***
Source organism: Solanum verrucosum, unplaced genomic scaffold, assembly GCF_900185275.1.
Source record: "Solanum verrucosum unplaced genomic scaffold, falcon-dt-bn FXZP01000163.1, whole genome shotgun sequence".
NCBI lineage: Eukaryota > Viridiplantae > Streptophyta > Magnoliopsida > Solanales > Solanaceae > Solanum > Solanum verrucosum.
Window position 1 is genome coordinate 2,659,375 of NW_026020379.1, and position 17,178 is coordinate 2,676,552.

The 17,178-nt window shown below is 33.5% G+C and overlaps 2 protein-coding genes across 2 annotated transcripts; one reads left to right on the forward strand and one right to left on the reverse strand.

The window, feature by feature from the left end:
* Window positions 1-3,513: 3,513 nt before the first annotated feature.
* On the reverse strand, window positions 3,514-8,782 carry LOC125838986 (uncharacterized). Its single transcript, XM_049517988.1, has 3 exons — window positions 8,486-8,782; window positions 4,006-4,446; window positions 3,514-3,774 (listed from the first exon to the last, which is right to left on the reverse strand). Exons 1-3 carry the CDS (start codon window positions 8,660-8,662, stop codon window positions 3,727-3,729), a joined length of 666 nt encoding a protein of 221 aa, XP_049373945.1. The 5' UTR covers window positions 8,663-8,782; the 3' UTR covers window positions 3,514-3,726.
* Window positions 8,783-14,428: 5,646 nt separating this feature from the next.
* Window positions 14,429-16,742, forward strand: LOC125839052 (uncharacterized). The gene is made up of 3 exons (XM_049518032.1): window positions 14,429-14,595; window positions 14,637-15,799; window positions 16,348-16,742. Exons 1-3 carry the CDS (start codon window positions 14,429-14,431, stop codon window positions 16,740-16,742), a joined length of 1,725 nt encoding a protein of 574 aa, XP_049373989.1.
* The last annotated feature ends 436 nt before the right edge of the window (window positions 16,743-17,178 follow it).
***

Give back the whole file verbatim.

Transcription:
Source organism: Solanum verrucosum, unplaced genomic scaffold, assembly GCF_900185275.1.
Source record: "Solanum verrucosum unplaced genomic scaffold, falcon-dt-bn FXZP01000163.1, whole genome shotgun sequence".
NCBI lineage: Eukaryota > Viridiplantae > Streptophyta > Magnoliopsida > Solanales > Solanaceae > Solanum > Solanum verrucosum.
Window position 1 is genome coordinate 2,659,375 of NW_026020379.1, and position 17,178 is coordinate 2,676,552.

The 17,178-nt window shown below is 33.5% G+C and overlaps 2 protein-coding genes across 2 annotated transcripts; one reads left to right on the forward strand and one right to left on the reverse strand.

The window, feature by feature from the left end:
* Window positions 1-3,513: 3,513 nt before the first annotated feature.
* On the reverse strand, window positions 3,514-8,782 carry LOC125838986 (uncharacterized). Its single transcript, XM_049517988.1, has 3 exons — window positions 8,486-8,782; window positions 4,006-4,446; window positions 3,514-3,774 (listed from the first exon to the last, which is right to left on the reverse strand). Exons 1-3 carry the CDS (start codon window positions 8,660-8,662, stop codon window positions 3,727-3,729), a joined length of 666 nt encoding a protein of 221 aa, XP_049373945.1. The 5' UTR covers window positions 8,663-8,782; the 3' UTR covers window positions 3,514-3,726.
* Window positions 8,783-14,428: 5,646 nt separating this feature from the next.
* Window positions 14,429-16,742, forward strand: LOC125839052 (uncharacterized). The gene is made up of 3 exons (XM_049518032.1): window positions 14,429-14,595; window positions 14,637-15,799; window positions 16,348-16,742. Exons 1-3 carry the CDS (start codon window positions 14,429-14,431, stop codon window positions 16,740-16,742), a joined length of 1,725 nt encoding a protein of 574 aa, XP_049373989.1.
* The last annotated feature ends 436 nt before the right edge of the window (window positions 16,743-17,178 follow it).